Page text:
The answer is not entirely clear or certain, but the likely explanation has to do with sap (as plant sap). The stuff oozing out of your cigar is a natural substance, presumably some excess sap from the stem or leaf of the tobacco plant which failed to evaporate during the fermentation process. So it’s mostly tobacco juice, tar, and resin. It is utterly disgusting to taste, so if you see it, you’re going to want to get rid of it. Usually the trick is to make a new cut just below where you see the resin oozing out, and this will typically get rid of it. Thankfully this doesn’t happen all that often, and you can rest assured it has nothing to do with your technique, nor does it point toward a quality problem with the cigars. It’s just a quirk of the manufacturing process that comes up now and again. Usually it’s easy to resolve, and then you can enjoy the rest of your cigar.
I've received several questions lately regarding tubo cigars storage. I decided it was time to write a short article about this aspect of cigar care. Of course, feel free to add your insight in the comments area.
You’ve purchased a cigar and it came in one of those little storage tubes called tubos. Now you’re wondering whether you need to put your cigar in the humidor or whether the tubo is sufficient to keep it fresh. If you do need to put the cigar in the humidor, does that mean you do or don’t still need the tubo?
The key to answering this question is to look at what the tubo is really used for. While the tubo might look like it’s intended to keep the cigar fresh, its main purpose is actually just to protect your cigar from physical damage. The tubo makes it easy to carry your cigar around without worrying about dinging it up. While a tubo will temporarily keep your cigar from drying out, it won’t do it for longer than several days since tubos are not airtight (in the vast majority of cases). This would be useful if you purchased a cigar while travelling, for example, and you needed to keep the cigar fresh for a few days before you could return home to place it in your humidor. Or perhaps you’re traveling and just want to save the cigar for a couple days later on your trip—either way the tubo has you covered.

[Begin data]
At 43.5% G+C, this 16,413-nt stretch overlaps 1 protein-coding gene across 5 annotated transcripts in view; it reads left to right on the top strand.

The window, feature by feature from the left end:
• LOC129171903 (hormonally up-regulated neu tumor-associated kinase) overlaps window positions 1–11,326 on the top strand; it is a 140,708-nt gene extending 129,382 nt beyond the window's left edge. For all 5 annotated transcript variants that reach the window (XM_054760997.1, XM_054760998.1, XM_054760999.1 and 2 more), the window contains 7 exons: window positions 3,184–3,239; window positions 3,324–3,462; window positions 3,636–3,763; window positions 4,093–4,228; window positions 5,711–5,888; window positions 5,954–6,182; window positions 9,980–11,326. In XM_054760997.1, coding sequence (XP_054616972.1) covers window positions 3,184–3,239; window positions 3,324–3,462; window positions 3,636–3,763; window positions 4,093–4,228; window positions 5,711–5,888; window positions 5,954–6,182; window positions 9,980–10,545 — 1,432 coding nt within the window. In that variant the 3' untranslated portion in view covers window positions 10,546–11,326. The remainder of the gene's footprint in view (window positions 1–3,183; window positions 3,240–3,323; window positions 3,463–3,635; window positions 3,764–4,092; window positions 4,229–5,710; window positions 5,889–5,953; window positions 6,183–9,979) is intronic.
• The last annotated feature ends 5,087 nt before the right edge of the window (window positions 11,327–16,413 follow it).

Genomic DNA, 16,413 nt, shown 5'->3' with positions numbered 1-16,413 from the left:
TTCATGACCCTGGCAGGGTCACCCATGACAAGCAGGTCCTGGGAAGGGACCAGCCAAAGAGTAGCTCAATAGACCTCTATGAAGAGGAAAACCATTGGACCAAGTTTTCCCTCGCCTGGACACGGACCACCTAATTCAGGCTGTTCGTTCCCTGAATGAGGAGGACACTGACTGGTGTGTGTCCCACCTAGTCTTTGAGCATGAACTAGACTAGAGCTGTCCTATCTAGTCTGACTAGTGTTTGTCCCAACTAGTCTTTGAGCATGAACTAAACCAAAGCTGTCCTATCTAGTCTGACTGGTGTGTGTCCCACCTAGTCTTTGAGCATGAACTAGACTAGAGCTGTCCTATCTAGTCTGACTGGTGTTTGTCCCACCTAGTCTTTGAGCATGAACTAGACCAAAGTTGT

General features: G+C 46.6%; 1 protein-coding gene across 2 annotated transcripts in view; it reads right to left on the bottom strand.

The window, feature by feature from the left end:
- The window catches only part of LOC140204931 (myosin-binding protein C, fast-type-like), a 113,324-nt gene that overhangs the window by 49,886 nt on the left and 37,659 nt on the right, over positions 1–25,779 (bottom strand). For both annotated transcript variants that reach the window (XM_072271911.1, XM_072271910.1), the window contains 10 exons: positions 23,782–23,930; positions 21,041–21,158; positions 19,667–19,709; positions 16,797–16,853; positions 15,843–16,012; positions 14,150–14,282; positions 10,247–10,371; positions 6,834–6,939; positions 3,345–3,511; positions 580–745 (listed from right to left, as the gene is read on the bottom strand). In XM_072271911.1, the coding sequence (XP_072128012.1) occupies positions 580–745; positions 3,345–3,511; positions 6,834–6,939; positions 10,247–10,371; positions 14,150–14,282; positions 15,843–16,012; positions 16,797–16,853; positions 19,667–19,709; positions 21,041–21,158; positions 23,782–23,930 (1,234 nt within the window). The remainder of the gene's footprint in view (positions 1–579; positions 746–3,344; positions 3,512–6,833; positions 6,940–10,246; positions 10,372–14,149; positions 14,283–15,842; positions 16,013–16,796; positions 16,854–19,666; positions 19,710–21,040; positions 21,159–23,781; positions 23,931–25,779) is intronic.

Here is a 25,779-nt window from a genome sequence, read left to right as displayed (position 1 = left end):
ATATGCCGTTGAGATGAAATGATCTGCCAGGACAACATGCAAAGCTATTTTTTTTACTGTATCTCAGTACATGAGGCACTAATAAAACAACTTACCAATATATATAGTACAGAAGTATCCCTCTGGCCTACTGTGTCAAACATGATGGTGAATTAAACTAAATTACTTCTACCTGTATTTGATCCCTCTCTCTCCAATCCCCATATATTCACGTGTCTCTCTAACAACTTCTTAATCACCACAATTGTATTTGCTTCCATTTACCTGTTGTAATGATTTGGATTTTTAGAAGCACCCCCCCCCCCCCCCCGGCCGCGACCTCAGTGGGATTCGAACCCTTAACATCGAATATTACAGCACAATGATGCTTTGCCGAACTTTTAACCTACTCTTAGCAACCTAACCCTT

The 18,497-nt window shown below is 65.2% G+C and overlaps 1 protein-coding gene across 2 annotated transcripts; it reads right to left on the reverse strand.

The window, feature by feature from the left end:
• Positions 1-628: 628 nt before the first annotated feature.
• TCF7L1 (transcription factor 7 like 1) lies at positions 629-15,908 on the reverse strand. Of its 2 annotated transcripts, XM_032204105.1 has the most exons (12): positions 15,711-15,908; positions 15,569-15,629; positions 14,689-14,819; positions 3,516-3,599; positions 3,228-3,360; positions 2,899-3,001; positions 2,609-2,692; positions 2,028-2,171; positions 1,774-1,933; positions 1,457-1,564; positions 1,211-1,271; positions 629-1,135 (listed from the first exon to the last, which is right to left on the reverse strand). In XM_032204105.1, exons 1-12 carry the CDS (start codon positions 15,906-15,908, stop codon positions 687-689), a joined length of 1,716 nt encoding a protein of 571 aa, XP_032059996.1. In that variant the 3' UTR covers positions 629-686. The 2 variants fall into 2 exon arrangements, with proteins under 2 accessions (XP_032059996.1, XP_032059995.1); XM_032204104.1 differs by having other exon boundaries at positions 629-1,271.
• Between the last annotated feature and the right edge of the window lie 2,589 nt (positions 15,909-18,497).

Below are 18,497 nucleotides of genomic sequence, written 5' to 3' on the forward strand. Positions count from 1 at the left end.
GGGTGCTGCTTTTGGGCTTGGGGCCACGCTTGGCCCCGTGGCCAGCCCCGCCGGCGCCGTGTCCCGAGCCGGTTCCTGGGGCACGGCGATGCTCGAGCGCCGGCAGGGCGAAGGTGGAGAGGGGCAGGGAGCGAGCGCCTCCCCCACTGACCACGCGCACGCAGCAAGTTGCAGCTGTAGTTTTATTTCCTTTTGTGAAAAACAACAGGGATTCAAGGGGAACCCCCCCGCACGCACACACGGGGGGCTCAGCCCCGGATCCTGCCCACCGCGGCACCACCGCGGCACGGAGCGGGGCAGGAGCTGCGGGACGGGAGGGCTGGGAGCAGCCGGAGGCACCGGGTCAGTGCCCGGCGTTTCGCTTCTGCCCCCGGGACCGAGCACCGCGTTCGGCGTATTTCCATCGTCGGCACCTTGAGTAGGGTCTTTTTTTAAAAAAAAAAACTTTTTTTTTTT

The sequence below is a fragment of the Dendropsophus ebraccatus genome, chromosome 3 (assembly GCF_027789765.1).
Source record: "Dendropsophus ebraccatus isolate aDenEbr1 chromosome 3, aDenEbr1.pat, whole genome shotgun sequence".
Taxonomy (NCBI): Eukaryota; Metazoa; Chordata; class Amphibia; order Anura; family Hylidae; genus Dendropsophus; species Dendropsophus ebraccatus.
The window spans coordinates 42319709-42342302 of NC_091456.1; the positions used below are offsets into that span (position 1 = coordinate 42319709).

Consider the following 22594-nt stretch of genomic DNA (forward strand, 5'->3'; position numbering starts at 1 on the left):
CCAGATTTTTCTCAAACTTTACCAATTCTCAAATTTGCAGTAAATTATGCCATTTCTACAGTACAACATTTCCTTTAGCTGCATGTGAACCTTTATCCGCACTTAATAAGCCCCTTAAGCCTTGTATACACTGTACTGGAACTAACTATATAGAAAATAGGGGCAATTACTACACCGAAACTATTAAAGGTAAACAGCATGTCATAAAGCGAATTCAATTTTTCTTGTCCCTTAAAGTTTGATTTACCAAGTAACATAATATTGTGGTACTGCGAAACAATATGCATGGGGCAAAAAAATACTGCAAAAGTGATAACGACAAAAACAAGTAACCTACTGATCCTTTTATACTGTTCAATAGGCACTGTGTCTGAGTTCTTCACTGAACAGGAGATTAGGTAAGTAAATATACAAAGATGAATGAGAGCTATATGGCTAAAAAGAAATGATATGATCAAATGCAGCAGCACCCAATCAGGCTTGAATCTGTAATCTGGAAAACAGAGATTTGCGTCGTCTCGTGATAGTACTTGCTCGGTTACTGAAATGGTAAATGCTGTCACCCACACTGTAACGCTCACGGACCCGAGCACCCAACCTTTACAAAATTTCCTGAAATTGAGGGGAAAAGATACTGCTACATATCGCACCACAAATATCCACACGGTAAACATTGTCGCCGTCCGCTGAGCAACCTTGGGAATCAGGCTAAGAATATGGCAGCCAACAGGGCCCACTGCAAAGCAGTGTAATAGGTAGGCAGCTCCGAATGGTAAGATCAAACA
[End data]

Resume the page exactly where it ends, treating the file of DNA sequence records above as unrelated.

If on the other hand you’ll be storing your cigar for longer than several days, you will need to place it in the humidor or it will indeed dry out. Your next question is probably whether you should store the cigar in the humidor with the tubo on or not. There is no hard and fast rule on this, but generally speaking you need to maintain airflow to your cigar. You can either remove the cigar from the tubo entirely before placing it in the humidor, or you can leave the cigar inside the tubo but keep the cap of the tubo off. Davidoff Cigars has recognized the importance of airflow when storing cigars by designing a tubo which reveals a slit for airflow when you twist it.